Google wouldn’t lie
Don’t believe me? Take a moment, go to google.com and search for “jack leblond.” You’ll see that my web site is the number one page listed. In fact, 99% of the listings within the first three pages are for content I created. Wow, am I good or what? Just think of it, whenever anyone searches for information on me, I know they’ll be getting the right stuff. Amazing. It would be even more amazing if people actually searched for me. Unfortunately, for the entire month of September the phrase “jack Leblond” was only searched for on Google 36 times, and I think 23 of those were my mother (Hi Mom!).
On the flip side, the word “seo” was searched for more than a million times, and I am lost somewhere in among the nearly 2.5 million results. Perhaps I am NOT the greatest SEO Alive. How do I know this? Thanks to the tools Google provides to pay-per-click users, anyone can research how popular (or unpopular) words and phrases are on Google with just a few mouse clicks.
Let’s try the Google tools on some Real Estate terms. Pretend I want to leave the paradise that is Central Texas and move to Chicago. I think I want a condo, but have no idea what’s available. I might search Google for something like “Chicago condos.” According to the tool, 135,000 people did that very search last month. Like many of them, I’d browse through a few dozen pages of the 500,000 plus listings and try to gather some information. After I felt I’d gathered enough information (or more likely just got frustrated), I’d probably try a new search, with more specific words…and then another search, and another until I finally decide to move to Phoenix instead. Now, had a friend in Chicago suggested I might be interested in the Hyde Park area; I might search for “hyde park condos Chicago.” If I did, I’d get a much narrower set of results…and some videos – bonus. But, if I got that far I would be in the minority as only 170 people searched for that phrase in September.
How do people search?
It’s important to understand how people search so that we can help them to find us. Generally people use two techniques when searching. First, they will do an information gathering search using vague, broad terms. Once they have figured out what they want, they will do a more focused search using specific terms. Ideally, your web site should be found by both types of searches. This is when your key word research and strategy comes into play. Your web site should act like a funnel pulling people in with the wide, general search terms and directing them towards the specific interior page that they need to see.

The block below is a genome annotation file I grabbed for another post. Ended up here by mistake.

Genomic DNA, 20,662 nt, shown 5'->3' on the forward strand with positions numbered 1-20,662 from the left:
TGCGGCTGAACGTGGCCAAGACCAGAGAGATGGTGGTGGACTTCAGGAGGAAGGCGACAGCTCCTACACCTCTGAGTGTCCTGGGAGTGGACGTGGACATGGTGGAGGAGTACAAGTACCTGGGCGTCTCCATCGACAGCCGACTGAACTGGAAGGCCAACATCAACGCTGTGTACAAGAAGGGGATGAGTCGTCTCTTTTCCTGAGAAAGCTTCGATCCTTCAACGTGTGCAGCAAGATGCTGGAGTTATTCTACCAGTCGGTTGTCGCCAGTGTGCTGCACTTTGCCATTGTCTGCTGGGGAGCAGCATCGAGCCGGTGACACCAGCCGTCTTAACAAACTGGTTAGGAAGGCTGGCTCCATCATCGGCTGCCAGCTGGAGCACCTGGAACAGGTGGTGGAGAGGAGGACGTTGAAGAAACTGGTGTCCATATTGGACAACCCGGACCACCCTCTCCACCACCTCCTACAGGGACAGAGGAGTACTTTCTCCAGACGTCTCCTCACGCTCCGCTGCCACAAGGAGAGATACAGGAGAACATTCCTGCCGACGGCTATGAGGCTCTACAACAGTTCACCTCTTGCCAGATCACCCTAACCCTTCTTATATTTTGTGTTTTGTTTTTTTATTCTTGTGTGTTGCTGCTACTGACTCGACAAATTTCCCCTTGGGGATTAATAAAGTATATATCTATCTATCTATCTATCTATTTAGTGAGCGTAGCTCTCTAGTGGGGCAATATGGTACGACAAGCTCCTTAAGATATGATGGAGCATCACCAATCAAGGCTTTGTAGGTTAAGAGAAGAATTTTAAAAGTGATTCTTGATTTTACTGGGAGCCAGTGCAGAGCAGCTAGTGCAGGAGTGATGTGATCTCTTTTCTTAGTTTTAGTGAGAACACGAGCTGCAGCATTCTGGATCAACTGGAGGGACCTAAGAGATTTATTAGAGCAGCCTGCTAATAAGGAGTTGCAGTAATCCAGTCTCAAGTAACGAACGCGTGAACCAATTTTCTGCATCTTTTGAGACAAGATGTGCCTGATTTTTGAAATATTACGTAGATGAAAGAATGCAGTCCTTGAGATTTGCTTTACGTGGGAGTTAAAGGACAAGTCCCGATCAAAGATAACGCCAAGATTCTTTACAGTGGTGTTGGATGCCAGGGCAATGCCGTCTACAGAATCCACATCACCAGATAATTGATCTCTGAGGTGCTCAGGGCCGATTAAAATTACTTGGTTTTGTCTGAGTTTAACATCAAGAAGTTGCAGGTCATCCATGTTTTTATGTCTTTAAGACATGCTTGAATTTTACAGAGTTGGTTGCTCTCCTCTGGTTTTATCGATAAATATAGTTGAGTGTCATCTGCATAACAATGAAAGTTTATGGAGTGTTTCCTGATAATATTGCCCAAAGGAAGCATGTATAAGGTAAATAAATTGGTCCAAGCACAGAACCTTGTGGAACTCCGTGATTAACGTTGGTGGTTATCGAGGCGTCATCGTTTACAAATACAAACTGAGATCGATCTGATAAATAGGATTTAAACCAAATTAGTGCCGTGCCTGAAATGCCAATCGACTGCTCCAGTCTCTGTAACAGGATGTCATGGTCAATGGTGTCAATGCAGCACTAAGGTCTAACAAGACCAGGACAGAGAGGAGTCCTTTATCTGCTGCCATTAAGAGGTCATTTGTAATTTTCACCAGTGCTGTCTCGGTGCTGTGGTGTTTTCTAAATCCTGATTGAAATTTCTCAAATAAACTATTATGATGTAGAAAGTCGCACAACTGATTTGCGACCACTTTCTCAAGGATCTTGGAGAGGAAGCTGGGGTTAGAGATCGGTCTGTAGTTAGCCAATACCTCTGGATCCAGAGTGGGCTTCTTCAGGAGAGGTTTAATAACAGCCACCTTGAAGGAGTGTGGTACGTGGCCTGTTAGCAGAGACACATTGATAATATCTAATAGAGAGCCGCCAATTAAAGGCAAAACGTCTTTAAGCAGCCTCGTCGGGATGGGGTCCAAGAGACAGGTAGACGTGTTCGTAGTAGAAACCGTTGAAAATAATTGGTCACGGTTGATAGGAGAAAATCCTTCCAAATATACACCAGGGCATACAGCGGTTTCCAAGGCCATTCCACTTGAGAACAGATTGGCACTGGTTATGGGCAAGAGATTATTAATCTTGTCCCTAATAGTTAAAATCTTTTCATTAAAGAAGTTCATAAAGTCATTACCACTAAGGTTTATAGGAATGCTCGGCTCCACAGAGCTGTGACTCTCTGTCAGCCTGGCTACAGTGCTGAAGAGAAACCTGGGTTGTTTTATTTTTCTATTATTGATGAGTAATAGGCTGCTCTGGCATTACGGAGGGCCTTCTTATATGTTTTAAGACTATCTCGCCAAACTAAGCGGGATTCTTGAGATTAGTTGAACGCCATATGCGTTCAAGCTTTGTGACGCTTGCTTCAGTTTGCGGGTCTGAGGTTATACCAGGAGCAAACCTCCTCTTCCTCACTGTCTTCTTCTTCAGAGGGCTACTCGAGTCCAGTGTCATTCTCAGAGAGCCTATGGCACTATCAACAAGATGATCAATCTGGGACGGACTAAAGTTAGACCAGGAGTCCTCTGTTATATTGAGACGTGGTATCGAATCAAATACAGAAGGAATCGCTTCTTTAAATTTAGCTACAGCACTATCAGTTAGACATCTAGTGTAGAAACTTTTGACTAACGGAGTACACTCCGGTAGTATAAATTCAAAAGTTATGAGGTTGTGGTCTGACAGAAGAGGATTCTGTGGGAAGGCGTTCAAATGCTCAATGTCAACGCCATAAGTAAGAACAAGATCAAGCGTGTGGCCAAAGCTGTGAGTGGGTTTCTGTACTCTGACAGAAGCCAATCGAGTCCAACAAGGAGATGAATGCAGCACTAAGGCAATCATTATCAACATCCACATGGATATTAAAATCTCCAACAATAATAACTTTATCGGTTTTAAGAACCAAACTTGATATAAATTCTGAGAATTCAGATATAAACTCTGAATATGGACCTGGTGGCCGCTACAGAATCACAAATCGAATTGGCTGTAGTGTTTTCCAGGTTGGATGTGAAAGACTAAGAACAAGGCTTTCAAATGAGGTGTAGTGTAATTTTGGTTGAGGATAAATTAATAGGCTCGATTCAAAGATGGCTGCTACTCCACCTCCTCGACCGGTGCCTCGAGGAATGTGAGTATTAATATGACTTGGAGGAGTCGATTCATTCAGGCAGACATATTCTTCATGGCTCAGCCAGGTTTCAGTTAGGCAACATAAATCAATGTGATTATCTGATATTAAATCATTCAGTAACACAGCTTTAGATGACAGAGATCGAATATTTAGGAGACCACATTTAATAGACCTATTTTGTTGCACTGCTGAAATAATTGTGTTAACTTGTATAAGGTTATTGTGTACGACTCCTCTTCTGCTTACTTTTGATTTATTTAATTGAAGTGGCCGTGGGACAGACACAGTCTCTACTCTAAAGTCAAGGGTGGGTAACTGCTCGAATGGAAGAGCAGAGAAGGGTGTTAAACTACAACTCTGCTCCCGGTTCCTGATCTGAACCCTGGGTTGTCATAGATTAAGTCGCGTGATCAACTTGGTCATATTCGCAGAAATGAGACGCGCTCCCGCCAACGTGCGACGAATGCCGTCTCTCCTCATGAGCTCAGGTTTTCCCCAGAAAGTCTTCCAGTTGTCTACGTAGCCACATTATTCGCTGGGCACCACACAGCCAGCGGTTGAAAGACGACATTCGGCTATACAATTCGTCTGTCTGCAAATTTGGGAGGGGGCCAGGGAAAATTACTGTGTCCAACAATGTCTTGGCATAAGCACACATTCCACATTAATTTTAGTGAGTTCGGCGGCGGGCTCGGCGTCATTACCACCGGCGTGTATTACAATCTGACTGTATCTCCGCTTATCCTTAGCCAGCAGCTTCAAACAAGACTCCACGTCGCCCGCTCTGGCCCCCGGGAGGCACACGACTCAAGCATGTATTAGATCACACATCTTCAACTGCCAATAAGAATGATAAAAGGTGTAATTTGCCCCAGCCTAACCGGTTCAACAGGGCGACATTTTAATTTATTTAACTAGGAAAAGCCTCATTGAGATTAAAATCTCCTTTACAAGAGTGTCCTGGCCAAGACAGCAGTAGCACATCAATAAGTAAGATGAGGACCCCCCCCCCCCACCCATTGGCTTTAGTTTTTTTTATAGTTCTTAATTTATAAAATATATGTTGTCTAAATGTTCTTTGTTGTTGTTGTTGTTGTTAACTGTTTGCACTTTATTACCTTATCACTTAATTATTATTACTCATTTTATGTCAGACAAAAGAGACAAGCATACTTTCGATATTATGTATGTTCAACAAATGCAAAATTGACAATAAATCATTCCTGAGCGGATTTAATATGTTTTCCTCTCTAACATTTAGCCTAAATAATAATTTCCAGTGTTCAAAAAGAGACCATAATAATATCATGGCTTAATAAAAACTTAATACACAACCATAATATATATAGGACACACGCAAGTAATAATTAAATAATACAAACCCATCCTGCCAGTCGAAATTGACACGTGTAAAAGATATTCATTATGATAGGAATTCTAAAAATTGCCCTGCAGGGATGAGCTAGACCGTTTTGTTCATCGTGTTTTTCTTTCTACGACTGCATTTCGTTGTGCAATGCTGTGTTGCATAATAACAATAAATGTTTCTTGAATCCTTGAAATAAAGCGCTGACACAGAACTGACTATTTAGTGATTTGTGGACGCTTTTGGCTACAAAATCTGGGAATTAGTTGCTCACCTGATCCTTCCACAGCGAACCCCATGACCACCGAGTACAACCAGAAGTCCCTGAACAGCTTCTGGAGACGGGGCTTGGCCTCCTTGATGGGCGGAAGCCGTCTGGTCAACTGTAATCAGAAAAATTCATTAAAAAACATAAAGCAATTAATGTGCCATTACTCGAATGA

Get found for the best search
I know someone will comment that the people that use “long tail” searches are the ones you want on your site. They are right, study after study has shown that people that use long search phrases are ready to buy. However, before they can do a long phrase search they have to do some research to find out what they want to buy. If there is no info about you are your products in the information gathering phase, how in the world can you possibly expect them to find you in targeted search?
In conclusion, while it is important to rank well in the search engine results (SERPs), it is even more important to rank well for searches people actually do.
October 28, 2008 at 4:00 pm
This was probably the simpliest explanation of the SERP concept and how it actually applies to the bottom line that I have read to date.
A hearty “Well Done” 🙂
I actually rank OK for the long tail in my field (RE License Schools offering Online classes for Florida RE Licenses); but as Jack says, not a lot of those searches going on. Oh well, buy another hosting account and start another business while it is a little slow 🙂
October 28, 2008 at 7:52 pm
So do you have to be a pay per click user to find out this information? Where are the Google tools to learn this info? Sorry – but you’re ahead of me. Am I randomly searching words to see what words people are using when searching? Or is there a more methodical way of doing this? Maybe I should do some research before I ask all these seemingly super basic questions. 🙂
October 28, 2008 at 8:19 pm
Steve – thanks! glad to make some sense of it.
Vicki – you DO have to have a Google PPC account, but there is no cost for that. If there is interest, perhaps I’ll write about that in a future article.
October 29, 2008 at 1:25 am
I just came across your blog about and wanted to drop you a note telling you how impressed I was with the information you have posted here. I have a site Understanding PPC so I know what I’m talking about when I say your site is top-notch! Keep up the great work, you are providing a great resource on the Internet here!
October 29, 2008 at 1:25 am
Very simple explanation of the SERP concept.Thanks for the info
October 29, 2008 at 4:26 am
Of course having anchor text with your keywords that link to your site or the desired landing page doesn’t hurt either.
October 29, 2008 at 2:42 pm
Mack – unquestionably back-links do help with SEO…some say they are critical to a successful SEO plan.
Atlanta Real Estate
September 2, 2009 at 4:51 pm
Nice post, good explanation and example.
I apologize for the (very) late reply. I was impressed with one of your other posts and am now going back and reading older ones.